A Temptation for Political Man

I'm reading C.S. Lewis's The Screwtape Letters for the first time. The Screwtape Letters is the story of an "under-secretary of a department" of Hell (Screwtape) giving advice to a "junior tempter," who is working on the corruption of a young man. Lewis's intention, of course, is that in learning of the tactics of Hell, we will also learn how to defend against them.

As a politically-minded fellow, I am struck early on by a passage where Screwtape is talking about introducing a temptation to instrumentalize faith:
Let him begin by treating the Patriotism or Pacifism as a part of his religion. Then let him, under the influence of partisan spirit, come to regard it as the most important part. Then quietly and gradually nurse him on to the stage at which the religion becomes merely part of the 'cause', in which Christianity is valued chiefly because of the excellent arguments it can produce in favour of the British war-effort or of Pacifism. The attitude which you want to guard against is that in which temporal affairs are treated primarily as material for obedience. Once you have made the World an end, and faith a means, you have almost won your man, and it makes very little difference what kind of worldly end he is pursuing.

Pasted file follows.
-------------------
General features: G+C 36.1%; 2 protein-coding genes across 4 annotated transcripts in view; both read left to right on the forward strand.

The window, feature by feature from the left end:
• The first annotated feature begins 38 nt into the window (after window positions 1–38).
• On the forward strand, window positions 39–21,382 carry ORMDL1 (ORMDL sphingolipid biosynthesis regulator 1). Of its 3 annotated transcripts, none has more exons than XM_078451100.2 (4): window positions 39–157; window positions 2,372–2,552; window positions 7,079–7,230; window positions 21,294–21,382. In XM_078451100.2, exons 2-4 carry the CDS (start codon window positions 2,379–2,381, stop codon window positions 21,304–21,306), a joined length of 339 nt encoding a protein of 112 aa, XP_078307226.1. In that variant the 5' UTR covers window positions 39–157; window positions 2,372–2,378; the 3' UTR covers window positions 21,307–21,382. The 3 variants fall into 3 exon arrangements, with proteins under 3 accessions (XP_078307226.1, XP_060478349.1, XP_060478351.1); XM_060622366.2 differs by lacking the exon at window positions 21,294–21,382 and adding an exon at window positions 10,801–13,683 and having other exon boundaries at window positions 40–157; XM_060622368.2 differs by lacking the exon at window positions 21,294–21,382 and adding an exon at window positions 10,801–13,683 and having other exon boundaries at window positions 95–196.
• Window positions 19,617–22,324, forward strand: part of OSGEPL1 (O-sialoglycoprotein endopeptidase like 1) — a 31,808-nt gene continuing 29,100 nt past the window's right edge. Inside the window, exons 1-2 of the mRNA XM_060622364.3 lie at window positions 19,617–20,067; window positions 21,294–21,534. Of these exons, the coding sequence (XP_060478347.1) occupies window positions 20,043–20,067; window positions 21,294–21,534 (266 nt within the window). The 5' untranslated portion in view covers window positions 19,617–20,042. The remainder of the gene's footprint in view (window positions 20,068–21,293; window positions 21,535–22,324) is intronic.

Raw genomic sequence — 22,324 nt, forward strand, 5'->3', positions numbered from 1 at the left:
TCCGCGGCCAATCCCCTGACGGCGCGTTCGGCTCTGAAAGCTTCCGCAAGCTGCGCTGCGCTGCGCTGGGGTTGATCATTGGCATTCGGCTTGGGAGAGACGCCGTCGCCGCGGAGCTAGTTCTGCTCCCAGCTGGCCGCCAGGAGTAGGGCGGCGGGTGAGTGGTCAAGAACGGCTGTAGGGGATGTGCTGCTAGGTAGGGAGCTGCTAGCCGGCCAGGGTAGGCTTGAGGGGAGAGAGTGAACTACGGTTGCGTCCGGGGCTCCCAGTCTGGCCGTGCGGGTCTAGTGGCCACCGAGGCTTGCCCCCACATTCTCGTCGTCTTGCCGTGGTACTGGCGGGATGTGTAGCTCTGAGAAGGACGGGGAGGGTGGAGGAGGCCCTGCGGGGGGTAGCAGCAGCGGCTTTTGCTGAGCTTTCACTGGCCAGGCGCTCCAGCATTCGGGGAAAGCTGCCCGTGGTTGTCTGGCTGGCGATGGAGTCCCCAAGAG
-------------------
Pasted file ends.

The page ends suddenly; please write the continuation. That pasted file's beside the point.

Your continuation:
This is a temptation of which the political man, the man concerned with worldly life, should be particularly aware. The devil can corrupt our concern for justice by encouraging us to confuse it with our final end or our summum bonum. We mistake the trees for the forest, or choose the part over the whole. This is a temptation in all things, but political life, with its focus on justice in this world, is particularly prone to encouraging this mistake. The point is we need to put first things first, and the first thing is not politics but our relationship with God Himself. If we are not in right-relation with God, we cannot be in right-relation with our fellows. In being in right-relation with God, we are necessarily in right-relation with our fellows.

The triumph of justice, a social virtue, is ultimately dependent on each one of us personally having our priorities straight. This is not to say that this is something we do alone; nothing human can be done "alone" - this is a Liberal (enlightenment) myth. What it does say is that the line of good and evil and ultimately justice runs through each and every human heart. We cannot forget this in participating in our worldly affairs. The problem is not "out there" in some abstraction or social construct - it is in our hearts.

No comments: